Making a difference in Ghana

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    8-year-old Salem proudly displays his ABCs.

Editor's Note: Senior social work major Amanda Ronne spent spring semester in Ghana, West Africa, as a student at the University of Ghana at Legon. While there, she helped teach children through a non-profit organization called Mawuvio's Outreach Programme. Her life changed in the process.

Ronne will return to Ghana in December to continue work with the non-profit group. She is also considering joining the Peace Corps, pursuing a master of social work degree with a focus on international social work, or moving to Ghana to continue Mawuvio's outreach. This is her story.

Studying abroad is usually a time to explore a new country, make international friends, and obtain credit hours somewhere other than one's home institution. While spending five months in Ghana, West Africa, I experienced all of these along with an additional life changing involvement. Being a social work major in Appalachian State University's College of Health Sciences, I knew I would want to spend some of my time volunteering with a needy non-profit. Little did I know, I would be a part of developing one.

Within my first couple of weeks in Ghana, I met an American friend, Renee Farwell, who was working within a community to provide education to children who cannot afford the uniform, book, and exam fees required to attend public primary and secondary school.

Renee was teaching basic math and English skills to about 20 children on the front porch of a home. These children ranged from 3 to 16 years old. Some of these students had parents/guardians, some did not; some lived in small one-room shacks and while others lived outside; some got to eat one meal a day, and others ate one meal every three days.

None of these children had ever attended school. The amount of poverty that these children lived in is indescribable, yet what was even more shocking was their strong desire for an education, even if that education was just on a porch of a home while they have to sit on the floor fighting over who gets to use a clip board.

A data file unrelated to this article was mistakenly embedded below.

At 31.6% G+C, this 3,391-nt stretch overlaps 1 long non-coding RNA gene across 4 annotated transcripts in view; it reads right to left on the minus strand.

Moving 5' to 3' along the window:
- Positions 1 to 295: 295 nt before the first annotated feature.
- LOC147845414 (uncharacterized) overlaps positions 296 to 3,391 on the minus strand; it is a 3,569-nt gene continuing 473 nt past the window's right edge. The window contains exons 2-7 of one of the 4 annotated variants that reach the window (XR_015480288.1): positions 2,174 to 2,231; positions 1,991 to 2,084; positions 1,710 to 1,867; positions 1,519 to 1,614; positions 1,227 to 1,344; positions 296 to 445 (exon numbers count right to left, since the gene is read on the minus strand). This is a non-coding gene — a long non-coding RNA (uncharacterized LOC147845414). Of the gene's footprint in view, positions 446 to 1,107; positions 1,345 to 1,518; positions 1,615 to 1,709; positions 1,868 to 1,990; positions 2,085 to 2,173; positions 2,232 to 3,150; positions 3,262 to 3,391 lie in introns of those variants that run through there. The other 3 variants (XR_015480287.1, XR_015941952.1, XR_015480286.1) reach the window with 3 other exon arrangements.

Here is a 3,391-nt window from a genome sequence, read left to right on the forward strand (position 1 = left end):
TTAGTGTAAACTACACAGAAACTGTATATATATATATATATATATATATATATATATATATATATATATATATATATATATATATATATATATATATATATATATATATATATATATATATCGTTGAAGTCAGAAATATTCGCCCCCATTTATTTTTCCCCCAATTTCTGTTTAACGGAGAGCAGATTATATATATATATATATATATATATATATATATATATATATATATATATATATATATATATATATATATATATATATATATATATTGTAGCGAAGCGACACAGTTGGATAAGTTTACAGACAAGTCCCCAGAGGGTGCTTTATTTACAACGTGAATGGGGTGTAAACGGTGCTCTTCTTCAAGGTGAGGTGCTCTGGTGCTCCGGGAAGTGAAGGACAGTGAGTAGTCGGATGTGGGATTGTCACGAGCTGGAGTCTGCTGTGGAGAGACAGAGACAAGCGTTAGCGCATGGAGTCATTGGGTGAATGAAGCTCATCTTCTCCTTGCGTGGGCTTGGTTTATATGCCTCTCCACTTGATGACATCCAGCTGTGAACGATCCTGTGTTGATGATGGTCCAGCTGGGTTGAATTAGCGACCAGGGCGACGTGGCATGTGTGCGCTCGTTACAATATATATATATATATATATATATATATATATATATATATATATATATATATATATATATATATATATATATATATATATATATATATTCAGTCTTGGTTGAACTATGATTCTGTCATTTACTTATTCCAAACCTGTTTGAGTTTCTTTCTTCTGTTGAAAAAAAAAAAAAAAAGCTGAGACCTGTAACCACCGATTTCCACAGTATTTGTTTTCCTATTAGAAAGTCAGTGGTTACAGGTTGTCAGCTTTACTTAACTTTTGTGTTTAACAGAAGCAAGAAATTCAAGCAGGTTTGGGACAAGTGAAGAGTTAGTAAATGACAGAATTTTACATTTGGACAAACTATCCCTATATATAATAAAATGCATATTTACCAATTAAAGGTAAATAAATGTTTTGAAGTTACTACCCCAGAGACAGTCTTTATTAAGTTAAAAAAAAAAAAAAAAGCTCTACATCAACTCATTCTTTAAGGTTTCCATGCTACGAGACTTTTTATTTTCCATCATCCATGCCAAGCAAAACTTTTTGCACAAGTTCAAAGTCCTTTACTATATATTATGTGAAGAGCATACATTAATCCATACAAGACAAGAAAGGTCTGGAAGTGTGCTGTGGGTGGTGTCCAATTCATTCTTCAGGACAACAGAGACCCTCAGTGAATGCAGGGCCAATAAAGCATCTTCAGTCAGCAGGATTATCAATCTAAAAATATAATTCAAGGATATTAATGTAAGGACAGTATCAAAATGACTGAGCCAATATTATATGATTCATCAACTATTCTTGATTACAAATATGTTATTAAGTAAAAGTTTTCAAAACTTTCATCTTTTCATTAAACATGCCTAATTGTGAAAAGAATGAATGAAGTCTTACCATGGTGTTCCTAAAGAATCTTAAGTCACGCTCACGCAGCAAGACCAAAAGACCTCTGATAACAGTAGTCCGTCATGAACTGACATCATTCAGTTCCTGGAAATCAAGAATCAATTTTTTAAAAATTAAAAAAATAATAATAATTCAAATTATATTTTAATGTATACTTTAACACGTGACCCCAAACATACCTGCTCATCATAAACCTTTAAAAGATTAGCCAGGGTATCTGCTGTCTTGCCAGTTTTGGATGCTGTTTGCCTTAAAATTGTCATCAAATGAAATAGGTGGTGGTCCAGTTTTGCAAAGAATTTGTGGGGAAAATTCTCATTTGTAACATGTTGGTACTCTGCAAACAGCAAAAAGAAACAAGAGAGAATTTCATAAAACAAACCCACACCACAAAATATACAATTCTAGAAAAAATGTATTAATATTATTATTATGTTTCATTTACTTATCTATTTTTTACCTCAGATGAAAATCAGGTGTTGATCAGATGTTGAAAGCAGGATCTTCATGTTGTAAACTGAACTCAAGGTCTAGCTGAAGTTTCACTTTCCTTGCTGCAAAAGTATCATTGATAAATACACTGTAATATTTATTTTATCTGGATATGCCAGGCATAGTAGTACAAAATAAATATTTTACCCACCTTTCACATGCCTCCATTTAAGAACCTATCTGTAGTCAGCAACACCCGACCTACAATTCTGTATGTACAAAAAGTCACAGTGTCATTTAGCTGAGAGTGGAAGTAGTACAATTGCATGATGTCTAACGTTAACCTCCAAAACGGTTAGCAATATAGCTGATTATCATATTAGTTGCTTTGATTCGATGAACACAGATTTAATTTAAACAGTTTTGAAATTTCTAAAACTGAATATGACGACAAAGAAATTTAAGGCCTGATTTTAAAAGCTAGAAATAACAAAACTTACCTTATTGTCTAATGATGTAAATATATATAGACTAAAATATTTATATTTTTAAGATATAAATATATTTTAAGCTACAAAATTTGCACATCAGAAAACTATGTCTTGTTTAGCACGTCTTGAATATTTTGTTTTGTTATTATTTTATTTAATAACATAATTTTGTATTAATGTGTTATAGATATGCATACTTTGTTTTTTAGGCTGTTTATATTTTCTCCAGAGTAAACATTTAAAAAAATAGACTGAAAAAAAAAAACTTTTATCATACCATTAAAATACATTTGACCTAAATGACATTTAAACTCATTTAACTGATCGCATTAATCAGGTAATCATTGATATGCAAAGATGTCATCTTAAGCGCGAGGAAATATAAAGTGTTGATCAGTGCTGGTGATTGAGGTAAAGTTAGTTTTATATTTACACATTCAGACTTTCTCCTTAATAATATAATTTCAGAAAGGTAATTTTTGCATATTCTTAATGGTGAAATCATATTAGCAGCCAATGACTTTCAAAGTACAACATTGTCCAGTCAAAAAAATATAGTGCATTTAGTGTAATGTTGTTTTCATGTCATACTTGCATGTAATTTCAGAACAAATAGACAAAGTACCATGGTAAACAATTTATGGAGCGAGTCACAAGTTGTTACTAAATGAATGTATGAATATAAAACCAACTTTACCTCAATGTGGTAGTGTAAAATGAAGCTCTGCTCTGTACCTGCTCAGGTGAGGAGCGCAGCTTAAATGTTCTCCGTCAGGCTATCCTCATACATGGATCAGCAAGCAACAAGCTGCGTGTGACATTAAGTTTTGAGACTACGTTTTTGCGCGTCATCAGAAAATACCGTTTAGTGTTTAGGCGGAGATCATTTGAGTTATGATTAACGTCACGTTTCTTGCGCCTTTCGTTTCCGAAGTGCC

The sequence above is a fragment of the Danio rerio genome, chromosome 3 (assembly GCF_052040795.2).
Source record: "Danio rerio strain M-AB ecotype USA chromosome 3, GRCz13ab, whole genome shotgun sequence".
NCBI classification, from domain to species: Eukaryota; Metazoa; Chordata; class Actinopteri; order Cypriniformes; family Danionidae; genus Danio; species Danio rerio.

On my first visit to the porch, I was inspired by the children's eagerness to learn despite their daily struggles of not receiving basic necessities such as food and shelter. I noticed the strong need for structure, organization, and a few more helping hands for this newly registered NGO, non-governmental organization called Mawuvio's Outreach Programme, and I started working hard to provide assistance.

With the help of a few Ghanaian community members along with new volunteers, Renee and I worked together to develop structure through attendance, lesson plans, and discipline policies. We also expanded our services to provide mentoring, library, and inter-cultural programs. In the five months I spent with these children, I saw unbelievable improvements in not only their educational achievement but also their overall well being. We taught several teenagers how to read English, the 7- and 8-year-olds how to write the alphabet and their names, and addition, subtraction and multiplication skills. Also, the amount of violence they used toward one another practically vanished compared to the daily physical fights that used to occur.

In many ways my education as a social work major prepared me for the obstacles I faced while working in this impoverished community. I not only taught these children in the classroom, but I also spent a great deal of time addressing issues such as abuse, truancy due to child labor, hunger and neglect. Recognizing the signs of physical and sexual abuse and how to tackle these difficult issues was one major way I felt my education prepared me. Another way I can connect what I have learned in my social work classes with my volunteering experience was knowing helpful tactics of how to address these complex issues with the families while being culturally sensitive. Applying my social work knowledge outside of the United States was very difficult at first; therefore, I relied a lot on other Ghanaian community members to guide me. As time went on, and I established reputable relationships with the children and families which ultimately enabled them to trust me, and it was then much easier to apply my social work skills.

Now that I am back in the United States, with a few other international volunteers, I am working hard on fundraising to build a school/orphanage/community center for the children we worked with. This building will ensure a safe and more productive learning environment while also increasing the number of students we serve and services we provide. We have raised approximately $12,000—enough to purchase land and start the process of construction of the building.

I am also beginning the process of applying for Mawuvio's Outreach Programme's 501(c) 3 status to increase fundraising and grant opportunities.

This journey has and continues to be a challenging one; however, seeing effective changes in the lives of these children has made this process worthwhile and rewarding.